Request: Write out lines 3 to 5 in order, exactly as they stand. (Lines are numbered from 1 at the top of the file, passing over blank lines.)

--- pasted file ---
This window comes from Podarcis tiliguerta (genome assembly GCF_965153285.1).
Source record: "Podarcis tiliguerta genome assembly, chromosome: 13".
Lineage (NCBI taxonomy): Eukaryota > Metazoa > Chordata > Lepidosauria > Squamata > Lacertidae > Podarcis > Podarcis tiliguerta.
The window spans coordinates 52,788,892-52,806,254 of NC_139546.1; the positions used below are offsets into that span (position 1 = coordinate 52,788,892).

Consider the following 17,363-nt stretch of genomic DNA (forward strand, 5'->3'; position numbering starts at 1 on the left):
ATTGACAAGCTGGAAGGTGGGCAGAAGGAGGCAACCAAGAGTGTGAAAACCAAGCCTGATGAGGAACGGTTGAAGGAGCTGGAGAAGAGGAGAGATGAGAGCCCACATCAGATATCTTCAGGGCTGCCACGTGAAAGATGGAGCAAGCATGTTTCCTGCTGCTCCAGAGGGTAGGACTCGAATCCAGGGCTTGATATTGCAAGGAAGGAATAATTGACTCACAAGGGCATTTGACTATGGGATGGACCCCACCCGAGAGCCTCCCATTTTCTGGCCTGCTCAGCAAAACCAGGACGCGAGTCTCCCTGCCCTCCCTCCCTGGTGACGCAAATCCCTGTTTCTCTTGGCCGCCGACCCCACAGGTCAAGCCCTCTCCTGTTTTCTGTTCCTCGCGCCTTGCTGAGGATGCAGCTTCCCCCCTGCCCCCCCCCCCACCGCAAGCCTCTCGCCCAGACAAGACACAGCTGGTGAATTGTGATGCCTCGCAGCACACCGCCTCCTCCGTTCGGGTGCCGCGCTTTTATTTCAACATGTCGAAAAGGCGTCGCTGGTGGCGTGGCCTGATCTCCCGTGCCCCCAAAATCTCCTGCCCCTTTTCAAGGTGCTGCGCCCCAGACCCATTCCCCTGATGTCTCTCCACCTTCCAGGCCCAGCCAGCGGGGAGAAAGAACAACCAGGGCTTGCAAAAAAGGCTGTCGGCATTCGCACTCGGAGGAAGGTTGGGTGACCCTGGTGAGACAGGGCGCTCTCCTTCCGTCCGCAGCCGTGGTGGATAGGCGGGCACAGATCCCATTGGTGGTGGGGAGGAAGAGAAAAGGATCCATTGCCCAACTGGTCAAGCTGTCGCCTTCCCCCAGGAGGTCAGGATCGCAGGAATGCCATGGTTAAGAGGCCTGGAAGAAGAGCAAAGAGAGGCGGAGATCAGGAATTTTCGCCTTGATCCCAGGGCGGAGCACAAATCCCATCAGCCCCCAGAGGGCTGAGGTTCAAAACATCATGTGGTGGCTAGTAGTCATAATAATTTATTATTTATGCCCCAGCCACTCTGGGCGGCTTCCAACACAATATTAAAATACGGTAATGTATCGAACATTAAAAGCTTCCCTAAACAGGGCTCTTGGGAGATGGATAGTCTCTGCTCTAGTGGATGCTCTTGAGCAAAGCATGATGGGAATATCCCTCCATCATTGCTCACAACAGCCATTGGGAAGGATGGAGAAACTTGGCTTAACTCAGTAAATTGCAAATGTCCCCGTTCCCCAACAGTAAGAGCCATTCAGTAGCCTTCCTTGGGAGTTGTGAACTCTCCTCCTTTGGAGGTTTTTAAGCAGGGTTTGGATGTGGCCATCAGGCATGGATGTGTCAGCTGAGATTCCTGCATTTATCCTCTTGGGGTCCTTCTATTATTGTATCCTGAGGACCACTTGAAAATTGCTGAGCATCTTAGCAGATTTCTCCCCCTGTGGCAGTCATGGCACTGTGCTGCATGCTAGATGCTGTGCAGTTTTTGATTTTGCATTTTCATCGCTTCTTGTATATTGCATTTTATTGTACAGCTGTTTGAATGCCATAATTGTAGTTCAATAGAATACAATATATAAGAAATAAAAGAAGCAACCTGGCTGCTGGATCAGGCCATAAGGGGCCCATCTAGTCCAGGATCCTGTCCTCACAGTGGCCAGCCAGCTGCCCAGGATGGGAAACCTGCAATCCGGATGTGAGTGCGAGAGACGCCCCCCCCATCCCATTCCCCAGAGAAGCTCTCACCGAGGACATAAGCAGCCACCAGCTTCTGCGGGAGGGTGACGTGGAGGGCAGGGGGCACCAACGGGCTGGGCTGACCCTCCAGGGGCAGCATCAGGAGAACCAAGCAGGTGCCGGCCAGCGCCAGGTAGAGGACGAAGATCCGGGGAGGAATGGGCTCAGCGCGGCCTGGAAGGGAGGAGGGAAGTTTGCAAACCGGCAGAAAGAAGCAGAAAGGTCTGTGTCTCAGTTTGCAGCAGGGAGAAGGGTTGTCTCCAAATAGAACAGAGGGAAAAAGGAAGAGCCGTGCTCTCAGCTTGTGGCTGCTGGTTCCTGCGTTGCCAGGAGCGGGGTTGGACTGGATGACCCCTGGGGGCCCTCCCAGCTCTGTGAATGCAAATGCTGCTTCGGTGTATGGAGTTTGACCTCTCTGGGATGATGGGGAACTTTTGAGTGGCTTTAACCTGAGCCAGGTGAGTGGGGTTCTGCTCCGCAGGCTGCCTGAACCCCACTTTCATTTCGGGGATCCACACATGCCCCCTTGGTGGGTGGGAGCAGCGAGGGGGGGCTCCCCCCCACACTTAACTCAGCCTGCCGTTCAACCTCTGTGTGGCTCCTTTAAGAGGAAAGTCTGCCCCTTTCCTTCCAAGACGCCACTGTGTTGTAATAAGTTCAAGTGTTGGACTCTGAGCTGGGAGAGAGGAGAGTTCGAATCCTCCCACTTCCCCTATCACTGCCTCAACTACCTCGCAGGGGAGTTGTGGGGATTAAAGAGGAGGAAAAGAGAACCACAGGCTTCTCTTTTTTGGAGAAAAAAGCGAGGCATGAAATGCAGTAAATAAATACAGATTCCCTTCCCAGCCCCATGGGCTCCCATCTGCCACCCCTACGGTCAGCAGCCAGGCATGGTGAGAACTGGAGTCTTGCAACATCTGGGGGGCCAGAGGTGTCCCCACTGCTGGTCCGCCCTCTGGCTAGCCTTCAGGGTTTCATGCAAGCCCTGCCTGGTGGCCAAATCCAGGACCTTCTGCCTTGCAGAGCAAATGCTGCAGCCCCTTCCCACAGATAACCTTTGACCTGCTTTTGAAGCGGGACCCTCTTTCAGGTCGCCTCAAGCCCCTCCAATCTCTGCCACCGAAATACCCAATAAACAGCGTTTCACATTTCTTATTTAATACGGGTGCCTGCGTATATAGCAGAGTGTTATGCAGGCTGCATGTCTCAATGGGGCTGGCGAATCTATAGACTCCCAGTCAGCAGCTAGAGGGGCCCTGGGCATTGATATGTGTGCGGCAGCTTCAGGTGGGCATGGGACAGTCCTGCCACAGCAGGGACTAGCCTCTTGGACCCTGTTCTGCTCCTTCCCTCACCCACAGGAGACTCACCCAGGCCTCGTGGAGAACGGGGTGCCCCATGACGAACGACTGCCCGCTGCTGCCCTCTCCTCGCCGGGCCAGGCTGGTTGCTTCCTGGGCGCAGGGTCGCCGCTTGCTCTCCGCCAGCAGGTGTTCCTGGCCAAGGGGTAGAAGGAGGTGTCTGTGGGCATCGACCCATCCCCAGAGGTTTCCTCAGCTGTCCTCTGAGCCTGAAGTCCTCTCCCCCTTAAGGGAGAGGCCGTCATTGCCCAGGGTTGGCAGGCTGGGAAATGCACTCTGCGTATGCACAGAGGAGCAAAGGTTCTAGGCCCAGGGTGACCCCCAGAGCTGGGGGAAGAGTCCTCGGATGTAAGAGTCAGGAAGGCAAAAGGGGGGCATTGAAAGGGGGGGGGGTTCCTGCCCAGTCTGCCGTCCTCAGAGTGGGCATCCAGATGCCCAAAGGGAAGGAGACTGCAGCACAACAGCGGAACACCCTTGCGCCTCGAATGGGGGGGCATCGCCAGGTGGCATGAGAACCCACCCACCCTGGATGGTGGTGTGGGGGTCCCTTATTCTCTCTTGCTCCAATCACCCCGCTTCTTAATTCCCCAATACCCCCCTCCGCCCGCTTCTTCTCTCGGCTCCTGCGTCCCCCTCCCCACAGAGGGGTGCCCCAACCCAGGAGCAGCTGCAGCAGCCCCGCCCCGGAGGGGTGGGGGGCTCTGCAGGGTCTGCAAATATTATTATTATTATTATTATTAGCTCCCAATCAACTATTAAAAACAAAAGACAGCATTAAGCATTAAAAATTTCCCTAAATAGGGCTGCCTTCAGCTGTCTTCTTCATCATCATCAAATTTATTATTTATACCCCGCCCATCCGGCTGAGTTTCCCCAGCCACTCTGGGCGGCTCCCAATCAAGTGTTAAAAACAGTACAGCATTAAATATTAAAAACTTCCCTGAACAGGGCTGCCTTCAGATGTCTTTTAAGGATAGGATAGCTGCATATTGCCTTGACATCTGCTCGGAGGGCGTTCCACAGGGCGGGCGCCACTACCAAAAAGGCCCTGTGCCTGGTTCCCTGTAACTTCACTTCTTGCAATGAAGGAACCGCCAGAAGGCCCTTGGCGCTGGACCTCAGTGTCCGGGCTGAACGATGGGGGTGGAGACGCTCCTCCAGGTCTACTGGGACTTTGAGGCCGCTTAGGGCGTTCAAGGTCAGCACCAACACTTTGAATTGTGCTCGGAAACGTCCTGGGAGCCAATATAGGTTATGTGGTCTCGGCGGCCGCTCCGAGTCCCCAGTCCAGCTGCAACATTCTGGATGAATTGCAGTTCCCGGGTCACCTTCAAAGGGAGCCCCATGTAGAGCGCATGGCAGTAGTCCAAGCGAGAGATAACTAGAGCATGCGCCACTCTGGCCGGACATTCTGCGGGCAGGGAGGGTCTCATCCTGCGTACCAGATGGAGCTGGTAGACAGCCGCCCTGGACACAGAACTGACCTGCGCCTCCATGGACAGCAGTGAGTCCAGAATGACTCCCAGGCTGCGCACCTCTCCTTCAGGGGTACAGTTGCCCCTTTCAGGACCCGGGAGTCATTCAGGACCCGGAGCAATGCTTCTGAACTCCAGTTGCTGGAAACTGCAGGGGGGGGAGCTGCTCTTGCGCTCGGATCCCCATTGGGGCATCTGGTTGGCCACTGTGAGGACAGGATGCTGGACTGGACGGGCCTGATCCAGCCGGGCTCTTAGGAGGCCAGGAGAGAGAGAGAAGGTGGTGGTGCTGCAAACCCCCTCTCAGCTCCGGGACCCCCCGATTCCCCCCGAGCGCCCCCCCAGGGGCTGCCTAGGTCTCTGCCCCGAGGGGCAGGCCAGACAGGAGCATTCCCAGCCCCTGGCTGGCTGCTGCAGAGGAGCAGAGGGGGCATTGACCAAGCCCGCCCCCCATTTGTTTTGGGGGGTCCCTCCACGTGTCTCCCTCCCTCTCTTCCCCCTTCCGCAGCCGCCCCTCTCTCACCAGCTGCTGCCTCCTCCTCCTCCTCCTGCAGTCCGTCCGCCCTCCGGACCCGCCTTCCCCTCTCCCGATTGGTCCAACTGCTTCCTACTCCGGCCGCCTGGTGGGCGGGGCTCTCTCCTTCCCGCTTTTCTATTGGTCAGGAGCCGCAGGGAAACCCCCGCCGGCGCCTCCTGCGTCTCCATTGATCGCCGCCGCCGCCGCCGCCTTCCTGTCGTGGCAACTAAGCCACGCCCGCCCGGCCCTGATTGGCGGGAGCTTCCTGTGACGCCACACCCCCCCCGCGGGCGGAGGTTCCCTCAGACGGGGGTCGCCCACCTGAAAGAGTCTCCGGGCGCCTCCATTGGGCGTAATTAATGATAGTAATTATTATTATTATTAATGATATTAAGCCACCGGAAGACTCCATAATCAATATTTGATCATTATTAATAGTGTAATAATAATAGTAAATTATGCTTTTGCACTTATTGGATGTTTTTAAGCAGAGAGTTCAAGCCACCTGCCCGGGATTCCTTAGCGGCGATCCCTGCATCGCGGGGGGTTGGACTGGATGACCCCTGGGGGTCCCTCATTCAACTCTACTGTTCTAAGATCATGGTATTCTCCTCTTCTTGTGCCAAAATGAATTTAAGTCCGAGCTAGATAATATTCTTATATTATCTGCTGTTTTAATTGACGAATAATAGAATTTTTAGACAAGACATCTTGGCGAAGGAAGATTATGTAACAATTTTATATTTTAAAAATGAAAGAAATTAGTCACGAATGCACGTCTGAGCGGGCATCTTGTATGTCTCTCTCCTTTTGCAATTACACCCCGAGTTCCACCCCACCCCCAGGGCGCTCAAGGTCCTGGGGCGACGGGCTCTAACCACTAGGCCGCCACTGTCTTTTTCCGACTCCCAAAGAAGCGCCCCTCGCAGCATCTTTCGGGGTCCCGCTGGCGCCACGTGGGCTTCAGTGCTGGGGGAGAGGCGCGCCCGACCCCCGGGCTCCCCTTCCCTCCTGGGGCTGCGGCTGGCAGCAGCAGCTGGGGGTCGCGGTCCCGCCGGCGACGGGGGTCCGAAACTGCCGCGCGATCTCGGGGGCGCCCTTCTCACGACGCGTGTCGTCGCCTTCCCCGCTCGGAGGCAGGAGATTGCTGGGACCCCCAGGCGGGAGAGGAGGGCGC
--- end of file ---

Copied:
Lineage (NCBI taxonomy): Eukaryota > Metazoa > Chordata > Lepidosauria > Squamata > Lacertidae > Podarcis > Podarcis tiliguerta.
The window spans coordinates 52,788,892-52,806,254 of NC_139546.1; the positions used below are offsets into that span (position 1 = coordinate 52,788,892).

Consider the following 17,363-nt stretch of genomic DNA (forward strand, 5'->3'; position numbering starts at 1 on the left):